Reviews of trade paperbacks of comic books (mostly Marvel), along with a few other semi-relevant comments / reviews.

30 July 2016

Avengers: Scarlet Witch by Dan Abnett and Andy Lanning

Collects: Scarlet Witch #1-4, Avengers Origins: The Scarlet Witch & Quicksilver #1, and stories from Marvel Team-Up #125, Solo Avengers #1, Marvel Comics Presents #60-3 and 143-4, and Mystic Arcana: Scarlet Witch #1 (1994, 2012; 1983, 1988, 1990, 1993-4, 2007)

Released: April 2015 (Marvel)

Format: 232 pages / color / $24.99 / ISBN: 9780785193357

What is this?: Wanda battles a counterpart from an alternate world in the main story, then encounters a bunch of forgettable obstacles in the rest.

The culprits: Writer Andy Lanning, Dan Abnett, and many others; artist John Higgins and others

I’m a little behind on my reading, so I’m going to dig into my reading history and bring up Avengers: Scarlet Witch by Dan Abnett and Andy Lanning. And just to be clear: that’s a metaphorical digging, not a literal one. Scarlet Witch isn’t so bad that I’d literally bury it in the earth to protect myself and others from its contents.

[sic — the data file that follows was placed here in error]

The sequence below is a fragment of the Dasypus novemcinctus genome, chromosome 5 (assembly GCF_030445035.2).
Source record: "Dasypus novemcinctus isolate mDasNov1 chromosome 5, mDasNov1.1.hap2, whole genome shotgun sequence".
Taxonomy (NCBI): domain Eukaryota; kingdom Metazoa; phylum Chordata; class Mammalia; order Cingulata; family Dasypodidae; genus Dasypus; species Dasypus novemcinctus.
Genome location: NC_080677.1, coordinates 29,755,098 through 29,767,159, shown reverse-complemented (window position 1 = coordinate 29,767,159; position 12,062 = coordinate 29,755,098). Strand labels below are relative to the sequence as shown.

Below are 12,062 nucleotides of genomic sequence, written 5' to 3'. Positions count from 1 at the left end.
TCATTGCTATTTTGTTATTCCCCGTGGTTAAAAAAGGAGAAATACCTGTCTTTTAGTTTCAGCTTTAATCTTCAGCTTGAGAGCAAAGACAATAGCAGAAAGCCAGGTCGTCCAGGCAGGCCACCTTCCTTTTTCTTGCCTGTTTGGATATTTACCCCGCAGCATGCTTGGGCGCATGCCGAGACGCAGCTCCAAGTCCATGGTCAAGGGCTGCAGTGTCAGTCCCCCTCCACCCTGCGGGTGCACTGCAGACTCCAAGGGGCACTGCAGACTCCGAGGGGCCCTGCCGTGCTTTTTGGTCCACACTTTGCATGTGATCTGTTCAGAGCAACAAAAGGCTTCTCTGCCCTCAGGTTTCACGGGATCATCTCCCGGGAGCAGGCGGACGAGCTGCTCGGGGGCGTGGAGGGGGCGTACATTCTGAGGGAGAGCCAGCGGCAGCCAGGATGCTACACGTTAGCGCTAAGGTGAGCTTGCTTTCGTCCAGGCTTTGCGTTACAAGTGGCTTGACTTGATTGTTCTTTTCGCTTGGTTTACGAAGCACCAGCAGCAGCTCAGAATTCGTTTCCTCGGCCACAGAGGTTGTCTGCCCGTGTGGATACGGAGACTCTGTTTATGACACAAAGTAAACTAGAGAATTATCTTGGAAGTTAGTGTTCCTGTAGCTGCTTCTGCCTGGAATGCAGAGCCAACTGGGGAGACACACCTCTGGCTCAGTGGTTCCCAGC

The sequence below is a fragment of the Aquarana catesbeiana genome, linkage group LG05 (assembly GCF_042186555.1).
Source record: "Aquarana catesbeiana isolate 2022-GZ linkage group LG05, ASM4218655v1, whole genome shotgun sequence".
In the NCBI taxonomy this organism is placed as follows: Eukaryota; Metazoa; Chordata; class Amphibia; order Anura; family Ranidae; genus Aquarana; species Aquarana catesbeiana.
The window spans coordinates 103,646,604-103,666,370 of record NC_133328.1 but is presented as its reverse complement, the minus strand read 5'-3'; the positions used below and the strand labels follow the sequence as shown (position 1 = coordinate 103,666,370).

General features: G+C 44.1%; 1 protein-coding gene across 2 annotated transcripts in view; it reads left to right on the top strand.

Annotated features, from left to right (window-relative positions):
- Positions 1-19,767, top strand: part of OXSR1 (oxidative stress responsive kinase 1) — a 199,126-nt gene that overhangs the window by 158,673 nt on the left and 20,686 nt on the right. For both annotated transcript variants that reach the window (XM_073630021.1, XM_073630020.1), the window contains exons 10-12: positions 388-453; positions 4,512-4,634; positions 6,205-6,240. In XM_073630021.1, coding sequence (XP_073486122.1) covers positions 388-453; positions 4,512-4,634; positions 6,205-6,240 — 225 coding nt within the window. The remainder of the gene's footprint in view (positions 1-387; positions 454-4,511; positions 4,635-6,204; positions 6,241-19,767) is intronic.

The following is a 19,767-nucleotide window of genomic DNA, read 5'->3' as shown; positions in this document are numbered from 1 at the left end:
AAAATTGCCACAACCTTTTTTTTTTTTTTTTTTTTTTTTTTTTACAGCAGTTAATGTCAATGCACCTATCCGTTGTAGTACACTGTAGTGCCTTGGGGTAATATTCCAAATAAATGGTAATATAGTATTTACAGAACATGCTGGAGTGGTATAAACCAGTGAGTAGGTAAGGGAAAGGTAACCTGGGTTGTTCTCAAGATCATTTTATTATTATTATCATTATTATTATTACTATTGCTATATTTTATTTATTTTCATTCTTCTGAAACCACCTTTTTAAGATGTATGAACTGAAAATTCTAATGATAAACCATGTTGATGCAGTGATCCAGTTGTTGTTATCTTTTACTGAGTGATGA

I mean, it’s not Luke Cage: Second Chances.

Avengers: Scarlet Witch coverScarlet Witch is a bit of a mess, though. The Scarlet Witch — Wanda Maximoff to her friends — is a character with a complex history, but this volume addresses little of it. The collection is built around the Scarlet Witch limited series from 1994, but “limited series from 1994” gives you a good idea of that title’s level of quality. The rest of the book is made up of non-feature stories from a couple of ‘80s titles, Marvel Comics Presents serials, a continuity implant focusing on Wanda’s mysticism, and a story that tries to present a coherent origin story for Wanda and her brother.

Let’s start, then, with the Scarlet Witch limited series; the book does, after all. Despite the title, the four issues are writers Dan Abnett and Andy Lanning’s only contribution to the book, and it’s not their best work. The Scarlet Witch has to battle Lore, an alternate version of herself. Like Wanda, Lore is a Nexus Being, someone who serves as the anchor of their reality. Each Nexus Being has a different flavor of power; while Wanda uses her hex powers, Lore is a necromancer. After exhausting her world, she went to other dimensions, using their nexus beings to exhaust that dimension’s resources. When Lore fixes her attention upon the 616 Universe, she frees Master Pandemonium, who has become “romantically” fixated on (read: stalkerishly obsessed with) Wanda, to help her defeat the Scarlet Witch.